A Postcolonial Reading of Pygmalion: A Play of 'Mimicry'

Samira Sasani


Bernard Shaw's Pygmalion portrays the mutually complex relationship between the colonizer and the colonized.  Pygmalion, a mimicry play, shows how the mimicry strategy, proposed by Homi K. Bhabha, paradoxically functions as both resemblance and menace in the hands of the colonizer and the Other.  Based on Homi K. Bhabha's theories, the Other employs the mimicry strategy either too perfectly or imperfectly as a sign of resistance to servitude; on the other hand, employing the colonial mimicry strategy, the colonizer desires a reformed recognizable Other as a subject of difference that is almost the same, but not quite. This paper tries to show how Higgins, the colonizer, and Eliza, the colonized enter the Third Space in which no party has priority over the other; in which power relationships are reciprocal and their identities are mutually constructed.  Pygmalion depicts an untenable situation in which both the colonizer and the colonized are entrapped.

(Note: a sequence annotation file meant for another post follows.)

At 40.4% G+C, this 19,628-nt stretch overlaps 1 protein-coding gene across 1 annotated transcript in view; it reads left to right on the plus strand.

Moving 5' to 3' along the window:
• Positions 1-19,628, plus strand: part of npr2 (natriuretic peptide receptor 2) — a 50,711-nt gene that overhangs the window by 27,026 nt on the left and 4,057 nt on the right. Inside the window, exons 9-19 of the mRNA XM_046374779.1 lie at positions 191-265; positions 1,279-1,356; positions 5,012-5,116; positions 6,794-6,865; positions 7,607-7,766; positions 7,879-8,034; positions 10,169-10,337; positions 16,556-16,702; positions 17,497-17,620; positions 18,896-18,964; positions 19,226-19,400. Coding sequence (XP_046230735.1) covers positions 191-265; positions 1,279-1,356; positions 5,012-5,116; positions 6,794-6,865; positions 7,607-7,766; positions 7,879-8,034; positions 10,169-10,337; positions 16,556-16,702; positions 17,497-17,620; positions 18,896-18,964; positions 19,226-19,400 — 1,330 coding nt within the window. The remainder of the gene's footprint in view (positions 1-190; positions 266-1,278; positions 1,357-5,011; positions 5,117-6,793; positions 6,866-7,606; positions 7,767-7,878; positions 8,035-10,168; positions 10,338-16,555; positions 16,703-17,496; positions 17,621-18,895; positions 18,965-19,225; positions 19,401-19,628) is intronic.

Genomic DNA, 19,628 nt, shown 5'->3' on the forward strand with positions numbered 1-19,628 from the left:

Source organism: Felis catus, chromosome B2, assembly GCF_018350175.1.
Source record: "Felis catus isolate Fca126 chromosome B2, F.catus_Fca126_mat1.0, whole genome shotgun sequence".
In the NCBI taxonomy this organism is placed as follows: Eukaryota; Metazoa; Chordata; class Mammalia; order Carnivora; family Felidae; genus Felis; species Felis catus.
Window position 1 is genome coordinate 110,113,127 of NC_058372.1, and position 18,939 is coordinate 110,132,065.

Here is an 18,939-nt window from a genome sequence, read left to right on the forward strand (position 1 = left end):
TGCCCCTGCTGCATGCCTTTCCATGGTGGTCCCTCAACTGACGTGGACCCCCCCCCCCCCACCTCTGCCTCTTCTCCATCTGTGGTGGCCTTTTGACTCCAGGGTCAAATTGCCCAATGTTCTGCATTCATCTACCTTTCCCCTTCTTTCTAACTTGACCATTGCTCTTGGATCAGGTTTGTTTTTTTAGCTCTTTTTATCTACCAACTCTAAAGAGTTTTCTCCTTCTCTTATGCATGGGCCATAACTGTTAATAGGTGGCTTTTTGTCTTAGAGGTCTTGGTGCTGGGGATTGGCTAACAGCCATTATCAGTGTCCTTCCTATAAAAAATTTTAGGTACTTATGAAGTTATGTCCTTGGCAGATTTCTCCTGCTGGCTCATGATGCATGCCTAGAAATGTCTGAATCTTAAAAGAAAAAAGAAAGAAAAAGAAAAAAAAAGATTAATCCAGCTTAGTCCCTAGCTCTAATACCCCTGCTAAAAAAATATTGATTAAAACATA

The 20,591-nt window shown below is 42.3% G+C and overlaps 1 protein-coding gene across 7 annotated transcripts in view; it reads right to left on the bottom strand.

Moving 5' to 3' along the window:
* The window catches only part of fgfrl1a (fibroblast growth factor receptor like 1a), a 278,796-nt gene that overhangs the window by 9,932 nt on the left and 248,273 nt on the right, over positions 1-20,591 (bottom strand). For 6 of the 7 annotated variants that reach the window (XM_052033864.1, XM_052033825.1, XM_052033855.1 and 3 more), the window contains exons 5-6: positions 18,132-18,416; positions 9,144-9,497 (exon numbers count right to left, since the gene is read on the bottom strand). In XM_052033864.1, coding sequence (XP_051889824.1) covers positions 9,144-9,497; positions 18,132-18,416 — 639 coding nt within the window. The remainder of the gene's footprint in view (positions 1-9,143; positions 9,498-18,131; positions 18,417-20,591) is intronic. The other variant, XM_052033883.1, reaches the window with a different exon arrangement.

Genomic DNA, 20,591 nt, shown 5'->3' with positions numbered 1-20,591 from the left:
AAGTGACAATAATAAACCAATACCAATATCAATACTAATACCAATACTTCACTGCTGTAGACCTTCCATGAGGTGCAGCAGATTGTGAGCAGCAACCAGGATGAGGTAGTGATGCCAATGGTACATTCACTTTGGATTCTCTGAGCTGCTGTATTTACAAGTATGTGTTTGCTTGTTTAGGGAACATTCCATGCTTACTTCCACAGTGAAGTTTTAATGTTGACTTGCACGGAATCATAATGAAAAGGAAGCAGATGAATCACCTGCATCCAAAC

Identity construction, power relations, colonial mimicry strategy, Third Space

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DOI: https://doi.org/10.7575/aiac.ijalel.v.4n.2p.238


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